Ten years earlier, in the wake of the fateful peace of 1919, the world’s international financial architecture had come to rest on rickety foundations. In the ashes of the first total war, even the victorious European powers were left with straddling debt, most of which was owed to a nascent American hegemon. To service these obligations, capital gained from reparations levied on Germany and the successor states of the Austrian empire was channelled to New York. The impoverished defeated nations themselves relied on sovereign borrowing of mainly U.S. capital to enable the short-lived functioning of the resulting cycle of capital flows.(Keynes 1920) It was after World War I that the United states finally completed its transformation from a debtor to a creditor nation, taking Britain’s place as the primary exporter of capital.(Temin 2008, Eichengreen 2008) Defying a number of post-war speculative financial booms and impressive American and French growth throughout most of the early 1920s, increasing instability gradually crept into the global economy. As most countries returned to the gold standard near or at pre-war parities, exchange rates no longer befitted the international structure of finance and failed to reflect substantial capital destruction during the war. Fatally, the backing of currency with gold restricted manoeuvring space for domestic economic policy. As Temin concisely put it, the standard “mandated deflation rather than devaluation as a remedy for foreign exchange deficits, and placed far more pressure on debtor deficit countries to contract than on surplus countries to expand”(Temin 2008). Even Britain found itself in considerable difficulty due to Churchill’s return to “normalcy”, as exports lost their international competitiveness under the pound’s exaggerated evaluation. The burden was higher still in central Europe, exacerbated early on by investors’ speculations that vanquished countries like Germany and Austria would not be able to hang on to gold. For years after the war, France and the United States, which were most dedicated to the standard, made huge economic gains because of their safe-haven status. (Temin 2008, Eichengreen 2008) In a staggering example of short-sighed economic nationalism, they engaged in deflationary sterilisation or hoarding of gold, refusing to reinvest significant amounts of capital fleeing other countries. (Sidelsky 2009) Consequently, the likelihood of economic recovery in Central Europe and by extension the ability of its governments to service their debt narrowed. Echoing contemporary debates on the treatment of Southern European debtors, the U.S. and France had failed to recognise that they too would eventually feel the repercussions of an international credit crunch.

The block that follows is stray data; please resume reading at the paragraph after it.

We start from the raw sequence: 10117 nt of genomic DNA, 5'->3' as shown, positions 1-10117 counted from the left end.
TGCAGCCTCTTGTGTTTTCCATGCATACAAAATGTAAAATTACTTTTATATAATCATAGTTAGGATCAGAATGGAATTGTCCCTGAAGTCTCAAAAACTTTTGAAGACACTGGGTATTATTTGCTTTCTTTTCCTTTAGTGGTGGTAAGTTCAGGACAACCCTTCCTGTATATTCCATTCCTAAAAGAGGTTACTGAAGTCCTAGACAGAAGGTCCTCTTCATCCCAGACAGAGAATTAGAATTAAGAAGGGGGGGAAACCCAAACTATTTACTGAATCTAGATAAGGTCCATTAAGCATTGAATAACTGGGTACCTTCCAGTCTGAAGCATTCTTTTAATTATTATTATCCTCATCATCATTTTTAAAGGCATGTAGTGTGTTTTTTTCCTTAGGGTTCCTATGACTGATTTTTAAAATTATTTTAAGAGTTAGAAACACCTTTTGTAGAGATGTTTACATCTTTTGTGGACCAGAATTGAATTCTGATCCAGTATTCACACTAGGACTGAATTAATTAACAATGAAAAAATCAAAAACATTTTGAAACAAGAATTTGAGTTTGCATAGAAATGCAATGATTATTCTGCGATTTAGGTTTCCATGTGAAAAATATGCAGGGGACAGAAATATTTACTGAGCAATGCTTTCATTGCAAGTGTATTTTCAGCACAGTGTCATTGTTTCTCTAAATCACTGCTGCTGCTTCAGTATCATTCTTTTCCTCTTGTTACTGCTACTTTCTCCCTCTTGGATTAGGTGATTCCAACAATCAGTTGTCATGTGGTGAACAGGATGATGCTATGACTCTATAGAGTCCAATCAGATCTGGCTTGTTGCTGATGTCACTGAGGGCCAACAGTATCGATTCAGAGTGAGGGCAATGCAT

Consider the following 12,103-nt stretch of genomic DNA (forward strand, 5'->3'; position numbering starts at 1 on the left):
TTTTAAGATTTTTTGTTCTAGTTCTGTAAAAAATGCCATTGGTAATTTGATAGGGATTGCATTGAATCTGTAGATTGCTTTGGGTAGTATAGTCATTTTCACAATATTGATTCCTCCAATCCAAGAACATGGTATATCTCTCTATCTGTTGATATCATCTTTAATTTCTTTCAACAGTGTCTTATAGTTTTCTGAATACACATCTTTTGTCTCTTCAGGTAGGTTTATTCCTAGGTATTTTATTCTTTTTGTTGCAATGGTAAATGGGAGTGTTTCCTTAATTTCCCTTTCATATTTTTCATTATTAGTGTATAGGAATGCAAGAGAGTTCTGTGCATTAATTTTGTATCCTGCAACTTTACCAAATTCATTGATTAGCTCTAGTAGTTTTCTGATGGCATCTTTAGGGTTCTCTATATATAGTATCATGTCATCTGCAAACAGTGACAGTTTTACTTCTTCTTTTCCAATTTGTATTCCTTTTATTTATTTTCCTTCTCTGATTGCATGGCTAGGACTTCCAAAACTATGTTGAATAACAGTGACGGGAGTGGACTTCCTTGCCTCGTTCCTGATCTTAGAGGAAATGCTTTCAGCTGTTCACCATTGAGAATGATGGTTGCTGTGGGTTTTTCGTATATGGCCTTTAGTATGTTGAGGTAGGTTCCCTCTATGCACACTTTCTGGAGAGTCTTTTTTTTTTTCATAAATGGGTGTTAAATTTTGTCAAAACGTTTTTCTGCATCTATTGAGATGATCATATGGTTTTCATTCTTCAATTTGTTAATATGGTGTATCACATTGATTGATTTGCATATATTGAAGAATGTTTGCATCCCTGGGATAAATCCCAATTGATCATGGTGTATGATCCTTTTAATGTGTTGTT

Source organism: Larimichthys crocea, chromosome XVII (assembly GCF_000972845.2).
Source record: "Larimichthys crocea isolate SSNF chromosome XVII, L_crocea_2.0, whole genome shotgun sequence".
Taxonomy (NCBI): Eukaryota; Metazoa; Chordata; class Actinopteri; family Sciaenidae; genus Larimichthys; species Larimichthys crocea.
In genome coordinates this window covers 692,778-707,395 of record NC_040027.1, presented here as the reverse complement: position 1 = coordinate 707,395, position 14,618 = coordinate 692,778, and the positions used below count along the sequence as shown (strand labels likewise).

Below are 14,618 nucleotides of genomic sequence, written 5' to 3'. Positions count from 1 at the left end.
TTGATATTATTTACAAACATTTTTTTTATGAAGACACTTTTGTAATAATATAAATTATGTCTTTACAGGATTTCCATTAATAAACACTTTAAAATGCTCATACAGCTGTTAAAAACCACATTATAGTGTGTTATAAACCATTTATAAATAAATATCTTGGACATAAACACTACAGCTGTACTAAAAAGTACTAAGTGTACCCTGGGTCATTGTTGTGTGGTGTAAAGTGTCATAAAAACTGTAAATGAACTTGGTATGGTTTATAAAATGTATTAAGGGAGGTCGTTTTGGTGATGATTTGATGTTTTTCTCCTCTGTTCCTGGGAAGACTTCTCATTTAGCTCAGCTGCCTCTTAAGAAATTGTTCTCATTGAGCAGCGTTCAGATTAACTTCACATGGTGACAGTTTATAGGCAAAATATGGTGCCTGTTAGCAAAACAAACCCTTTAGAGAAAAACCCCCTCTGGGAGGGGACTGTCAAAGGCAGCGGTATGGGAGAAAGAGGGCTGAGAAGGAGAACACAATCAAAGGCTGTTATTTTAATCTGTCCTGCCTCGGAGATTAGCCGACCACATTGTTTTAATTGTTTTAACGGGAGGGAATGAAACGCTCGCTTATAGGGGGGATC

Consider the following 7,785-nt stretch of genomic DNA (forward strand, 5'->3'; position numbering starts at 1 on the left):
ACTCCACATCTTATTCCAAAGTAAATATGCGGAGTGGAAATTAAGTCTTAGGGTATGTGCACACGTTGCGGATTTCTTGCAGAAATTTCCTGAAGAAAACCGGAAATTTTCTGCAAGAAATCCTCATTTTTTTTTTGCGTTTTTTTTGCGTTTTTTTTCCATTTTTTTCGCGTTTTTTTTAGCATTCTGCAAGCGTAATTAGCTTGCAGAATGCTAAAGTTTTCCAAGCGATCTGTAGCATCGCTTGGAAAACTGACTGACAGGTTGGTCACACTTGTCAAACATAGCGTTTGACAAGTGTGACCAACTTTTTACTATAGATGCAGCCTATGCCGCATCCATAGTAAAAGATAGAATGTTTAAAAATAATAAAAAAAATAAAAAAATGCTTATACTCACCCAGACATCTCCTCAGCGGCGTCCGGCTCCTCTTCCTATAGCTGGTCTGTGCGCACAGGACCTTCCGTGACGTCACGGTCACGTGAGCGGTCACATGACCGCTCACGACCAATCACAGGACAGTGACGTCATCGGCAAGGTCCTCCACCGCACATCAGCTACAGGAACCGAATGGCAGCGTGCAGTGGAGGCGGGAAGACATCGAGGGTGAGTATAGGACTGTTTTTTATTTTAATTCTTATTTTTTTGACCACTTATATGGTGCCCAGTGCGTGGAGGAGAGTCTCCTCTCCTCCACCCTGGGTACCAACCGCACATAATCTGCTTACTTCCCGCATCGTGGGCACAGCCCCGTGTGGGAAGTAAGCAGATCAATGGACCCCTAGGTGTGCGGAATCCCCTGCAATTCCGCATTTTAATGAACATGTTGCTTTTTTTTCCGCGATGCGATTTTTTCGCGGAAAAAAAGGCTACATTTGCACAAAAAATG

In the first of a series of key events that culminated in the Great Depression, the U.S. Federal reserve began to contract monetary supply in 1928, in an attempt to halt what it considered a speculative stock-market boom. Although they have been popularized as significant causes for America’s economic contraction, the stock market crash of 1929 and Smoot Hawley Tariff Act of 1930 that tailed the Fed’s intervention can only be seen as exacerbating factors. More so than the10% reduction in private wealth caused by the former, and the wave of retaliatory tariffs and decline in international trade caused by the latter, the crisis of banking that marked the early 1930s stands deserves attention.(Friedman, Schwartz 1963) The 1930 collapse of the Bank of United States is a commonly cited example. In this early stage of the crisis, interest rates remained low as the depression operated through credit-rationing. (Bernanke 1983) Especially small firms suffered from prohibitively expensive credit lines as banks became reluctant to extend new loans. The wary institution’s attempts to lower their risk in an unstable banking environment were accompanied by a strong general decline in industrial output. All but the largest entrepreneurs were being starved of credit, yet the giants too could not escape the duress of slowing consumption. (Bernanke 1983)